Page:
consul         *consul.Cluster
	serviceWatcher connection.Watcher
}

// newConsulBuilder is a constructor.
func newConsulBuilder(consul *consul.Cluster, serviceWatcher connection.Watcher) *consulBuilder {
	return &consulBuilder{
		consul:         consul,
		serviceWatcher: serviceWatcher,
	}
}

// Builds the consul address resolver for gRPC.
func (c consulBuilder) Build(target resolver.Target, cc resolver.ClientConn, opts resolver.BuildOptions) (resolver.Resolver, error) {
	if target.Scheme != resolverSchemeConsul {
		return nil, errUnknownScheme
	}

	serviceName, tag, err := parseTarget(target)
	if err != nil {
		return nil, fmt.Errorf("parse target: %w", err)
	}

	cr := newConsulResolver(c.serviceWatcher, cc)
	err = cr.watch(serviceName, []string{tag})
	if err != nil {
		return nil, fmt.Errorf("watch: %w", err)
	}

	return cr, nil
}

// parses the target and returns service name and tag.
// example of target endpoint: 127.0.0.1:8500/service?tag=master
func parseTarget(target resolver.Target) (string, string, error) {
	u, err := url.Parse(fmt.Sprintf("%s://%s", resolverSchemeConsul, target.Endpoint))
	if err != nil {
		return "", "", fmt.Errorf("parse: %w", err)
	}

	return strings.Trim(u.Path, "/"), u.Query().Get("tag"), nil
}

// Scheme returns the consul resolver scheme.
func (c consulBuilder) Scheme() string {
	return resolverSchemeConsul
}

type consulResolver struct {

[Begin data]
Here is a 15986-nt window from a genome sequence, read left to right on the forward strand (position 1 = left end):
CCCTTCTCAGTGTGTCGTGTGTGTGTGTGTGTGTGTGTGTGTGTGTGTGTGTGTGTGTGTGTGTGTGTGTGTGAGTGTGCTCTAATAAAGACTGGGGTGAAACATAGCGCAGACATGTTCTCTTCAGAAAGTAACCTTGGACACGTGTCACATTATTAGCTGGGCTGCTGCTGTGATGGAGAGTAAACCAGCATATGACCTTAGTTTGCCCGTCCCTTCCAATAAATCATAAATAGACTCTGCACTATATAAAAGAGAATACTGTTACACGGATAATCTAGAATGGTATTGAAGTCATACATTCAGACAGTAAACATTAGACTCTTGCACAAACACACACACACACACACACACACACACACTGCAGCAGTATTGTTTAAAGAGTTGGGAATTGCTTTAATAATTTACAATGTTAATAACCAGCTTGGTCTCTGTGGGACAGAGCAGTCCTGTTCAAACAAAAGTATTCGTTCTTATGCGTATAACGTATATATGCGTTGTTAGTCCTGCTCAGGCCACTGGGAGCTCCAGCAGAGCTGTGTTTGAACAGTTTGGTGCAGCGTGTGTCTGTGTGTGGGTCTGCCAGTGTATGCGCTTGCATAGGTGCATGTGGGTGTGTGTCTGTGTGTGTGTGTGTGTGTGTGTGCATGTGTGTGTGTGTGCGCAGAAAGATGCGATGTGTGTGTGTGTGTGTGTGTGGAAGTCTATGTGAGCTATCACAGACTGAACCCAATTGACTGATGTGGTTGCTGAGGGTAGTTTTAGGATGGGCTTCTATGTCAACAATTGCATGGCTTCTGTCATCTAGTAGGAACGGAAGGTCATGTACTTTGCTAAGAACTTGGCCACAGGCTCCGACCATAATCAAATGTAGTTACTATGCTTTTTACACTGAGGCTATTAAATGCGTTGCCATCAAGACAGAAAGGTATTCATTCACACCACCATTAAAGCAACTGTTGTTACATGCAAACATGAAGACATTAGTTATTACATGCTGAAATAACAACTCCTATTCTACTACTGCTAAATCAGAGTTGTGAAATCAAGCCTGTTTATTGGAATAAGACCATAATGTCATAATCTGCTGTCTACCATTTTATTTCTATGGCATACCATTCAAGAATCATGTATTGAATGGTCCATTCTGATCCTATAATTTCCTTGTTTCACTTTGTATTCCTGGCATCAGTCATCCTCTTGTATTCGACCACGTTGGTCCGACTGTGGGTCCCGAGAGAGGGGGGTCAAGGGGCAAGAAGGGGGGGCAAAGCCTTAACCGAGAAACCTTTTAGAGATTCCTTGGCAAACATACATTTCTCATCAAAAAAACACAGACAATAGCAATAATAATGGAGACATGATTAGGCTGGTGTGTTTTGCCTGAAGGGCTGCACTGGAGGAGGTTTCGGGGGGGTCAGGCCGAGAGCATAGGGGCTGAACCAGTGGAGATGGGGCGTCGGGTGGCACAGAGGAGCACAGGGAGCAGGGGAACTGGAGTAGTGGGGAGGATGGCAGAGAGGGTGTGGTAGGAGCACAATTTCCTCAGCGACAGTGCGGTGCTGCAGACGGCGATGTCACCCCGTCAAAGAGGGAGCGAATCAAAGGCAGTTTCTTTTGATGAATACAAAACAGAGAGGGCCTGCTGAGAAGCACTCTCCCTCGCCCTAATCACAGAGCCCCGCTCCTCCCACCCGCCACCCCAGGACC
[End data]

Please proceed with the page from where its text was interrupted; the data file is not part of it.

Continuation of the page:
cc             resolver.ClientConn
	serviceWatcher connection.Watcher
	unwatchFunc    func() error
}

func newConsulResolver(serviceWatcher connection.Watcher, cc resolver.ClientConn) *consulResolver {
	return &consulResolver{
		serviceWatcher: serviceWatcher,
		cc:             cc,
	}
}

func (c *consulResolver) onServiceChanged(entries []*api.ServiceEntry) {
	addresses := make([]resolver.Address, len(entries))
	for i, e := range entries {
		addresses[i] = resolver.Address{
			Addr: connection.BuildAddr(e),
		}
	}

	err := c.cc.UpdateState(resolver.State{
		Addresses: addresses,
	})
	if err != nil {
		logrus.WithError(err).Error("update gRPC consul resolver addresses")
	}
}

func (c *consulResolver) watch(serviceName string, tags []string) error {
	var err error
	c.unwatchFunc, err = c.serviceWatcher.WatchService(serviceName, tags, true, c.onServiceChanged)
	if err != nil {
		return fmt.Errorf("watch service: %w", err)
	}

	return nil
}

// ResolveNow we don't need to anything here because all addresses are updated on change in consul.